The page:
I retract nothing of my general praise yesterday of William Tucker, but his Standard article on the past and future of the Fourth Amendment exclusionary rule is marred by a couple of flubs of constitutional reasoning or history (I only read the piece with real care after getting my print copy of the magazine today).
First, he opens by remarking that in the Hudson v. Michigan ruling two months ago, the Supreme Court held that “police did not violate the Fourth Amendment.” But that’s not what the Court said. In fact, since Michigan’s counsel conceded such a violation, “the issue here,” as Justice Scalia wrote, “is remedy” and nothing else. Granting a violation of constitutional rights by the police, was exclusion of evidence a necessary or correct remedy? This distinction between violation (did one occur?) and remedy (what shall be done?) is in fact pretty important, both in reasoning about the Fourth Amendment and in thinking about its history. Contrary to an impression Tucker gives later in his article, the Mapp v. Ohio decision in 1961 was not the first instance in which the Court held the Fourth Amendment applicable to the states. That had been done in Wolf v. Colorado in 1949, but Mapp applied the exclusionary remedy (in force in federal cases since 1914, as Tucker notes) to the states for the first time.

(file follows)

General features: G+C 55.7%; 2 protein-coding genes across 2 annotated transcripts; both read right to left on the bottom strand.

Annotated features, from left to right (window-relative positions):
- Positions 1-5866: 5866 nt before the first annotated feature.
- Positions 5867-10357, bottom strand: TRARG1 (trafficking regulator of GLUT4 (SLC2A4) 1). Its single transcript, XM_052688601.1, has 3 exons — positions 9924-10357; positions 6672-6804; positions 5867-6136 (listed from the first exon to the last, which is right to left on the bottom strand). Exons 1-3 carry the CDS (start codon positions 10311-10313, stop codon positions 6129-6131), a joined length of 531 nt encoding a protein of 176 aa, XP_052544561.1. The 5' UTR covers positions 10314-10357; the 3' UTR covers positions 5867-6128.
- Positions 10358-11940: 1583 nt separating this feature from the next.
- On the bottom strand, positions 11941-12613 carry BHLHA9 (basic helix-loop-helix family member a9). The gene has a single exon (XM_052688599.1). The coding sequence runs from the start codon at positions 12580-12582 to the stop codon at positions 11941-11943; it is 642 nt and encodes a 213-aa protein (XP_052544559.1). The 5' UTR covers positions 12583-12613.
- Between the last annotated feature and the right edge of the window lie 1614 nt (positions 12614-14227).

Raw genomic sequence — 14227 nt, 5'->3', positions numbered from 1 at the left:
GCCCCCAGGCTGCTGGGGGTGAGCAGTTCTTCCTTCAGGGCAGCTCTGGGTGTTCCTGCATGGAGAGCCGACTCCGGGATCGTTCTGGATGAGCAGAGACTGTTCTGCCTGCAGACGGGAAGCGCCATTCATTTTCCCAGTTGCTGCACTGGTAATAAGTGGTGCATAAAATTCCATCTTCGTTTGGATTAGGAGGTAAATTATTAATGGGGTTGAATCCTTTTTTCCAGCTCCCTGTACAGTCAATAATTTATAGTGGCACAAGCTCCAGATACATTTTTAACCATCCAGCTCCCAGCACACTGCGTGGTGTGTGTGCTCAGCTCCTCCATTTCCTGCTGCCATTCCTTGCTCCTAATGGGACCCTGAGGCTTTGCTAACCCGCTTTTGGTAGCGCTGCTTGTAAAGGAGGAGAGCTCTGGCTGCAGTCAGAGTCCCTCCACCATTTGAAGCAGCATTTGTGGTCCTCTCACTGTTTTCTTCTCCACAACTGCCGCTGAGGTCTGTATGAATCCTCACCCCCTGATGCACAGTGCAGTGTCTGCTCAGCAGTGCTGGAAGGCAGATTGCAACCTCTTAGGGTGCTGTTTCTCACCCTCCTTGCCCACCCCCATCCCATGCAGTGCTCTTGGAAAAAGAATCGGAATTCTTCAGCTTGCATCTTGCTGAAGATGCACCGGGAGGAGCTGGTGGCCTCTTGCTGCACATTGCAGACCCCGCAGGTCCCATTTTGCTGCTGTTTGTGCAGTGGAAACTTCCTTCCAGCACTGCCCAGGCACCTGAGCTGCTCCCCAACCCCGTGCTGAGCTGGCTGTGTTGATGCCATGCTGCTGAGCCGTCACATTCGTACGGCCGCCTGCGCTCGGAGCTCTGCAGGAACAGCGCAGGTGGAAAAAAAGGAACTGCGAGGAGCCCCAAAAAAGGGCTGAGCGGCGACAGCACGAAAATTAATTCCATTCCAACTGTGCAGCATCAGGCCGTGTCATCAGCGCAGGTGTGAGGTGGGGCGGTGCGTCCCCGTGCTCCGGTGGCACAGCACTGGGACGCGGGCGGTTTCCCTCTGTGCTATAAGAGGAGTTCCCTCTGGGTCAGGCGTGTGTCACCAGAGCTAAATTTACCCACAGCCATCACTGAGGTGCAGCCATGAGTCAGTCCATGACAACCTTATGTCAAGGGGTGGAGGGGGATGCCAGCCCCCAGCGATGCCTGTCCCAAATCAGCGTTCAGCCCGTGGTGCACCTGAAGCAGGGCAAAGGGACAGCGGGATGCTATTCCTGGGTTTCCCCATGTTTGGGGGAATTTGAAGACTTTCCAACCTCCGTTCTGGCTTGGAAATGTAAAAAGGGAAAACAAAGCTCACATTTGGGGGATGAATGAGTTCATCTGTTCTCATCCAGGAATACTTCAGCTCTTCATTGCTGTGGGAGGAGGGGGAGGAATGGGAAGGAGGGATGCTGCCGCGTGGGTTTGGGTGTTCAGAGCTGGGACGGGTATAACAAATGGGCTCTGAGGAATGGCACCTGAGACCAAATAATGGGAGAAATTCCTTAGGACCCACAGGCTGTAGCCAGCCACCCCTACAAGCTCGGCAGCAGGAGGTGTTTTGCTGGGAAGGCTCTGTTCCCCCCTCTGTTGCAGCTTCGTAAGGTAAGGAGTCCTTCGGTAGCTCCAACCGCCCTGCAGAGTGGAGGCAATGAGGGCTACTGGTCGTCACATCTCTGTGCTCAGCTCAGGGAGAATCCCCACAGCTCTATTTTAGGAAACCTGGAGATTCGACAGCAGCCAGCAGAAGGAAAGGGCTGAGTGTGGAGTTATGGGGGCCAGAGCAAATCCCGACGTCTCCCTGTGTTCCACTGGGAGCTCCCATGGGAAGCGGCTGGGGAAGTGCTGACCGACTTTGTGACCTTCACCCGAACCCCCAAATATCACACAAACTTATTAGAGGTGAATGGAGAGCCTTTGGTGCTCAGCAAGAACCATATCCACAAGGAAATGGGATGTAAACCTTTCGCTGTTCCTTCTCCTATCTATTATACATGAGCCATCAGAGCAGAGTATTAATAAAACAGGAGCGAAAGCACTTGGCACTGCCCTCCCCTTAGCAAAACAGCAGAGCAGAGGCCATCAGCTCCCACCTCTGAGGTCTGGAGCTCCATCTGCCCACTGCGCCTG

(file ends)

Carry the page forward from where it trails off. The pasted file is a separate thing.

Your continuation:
Tucker’s second mistake is a simple historical one. He notes that when Mapp came before the Supreme Court, President Kennedy had recently replaced Justice Felix Frankfurter by appointing Arthur Goldberg. Nope. Mapp was decided on June 19, 1961, and Justice Frankfurter (who dissented—he’d written the Wolf decision) served another full year beyond that, with Goldberg taking his oath to fill Frankfurter’s vacated seat on October 1, 1962. Perhaps Tucker is led astray by a source he relies on later, when he cites Alan Dershowitz’s The Best Defense and notes that Dershowitz “was clerking for Justice Goldberg when Mapp was decided.” Dershowitz did indeed clerk for Goldberg, but later; in 1961 he was still a law student. Perhaps he he mentions his clerkship, and his having been influenced by Mapp as a defense lawyer, in close proximity in this memoir (which I don’t have), and Tucker misunderstood him.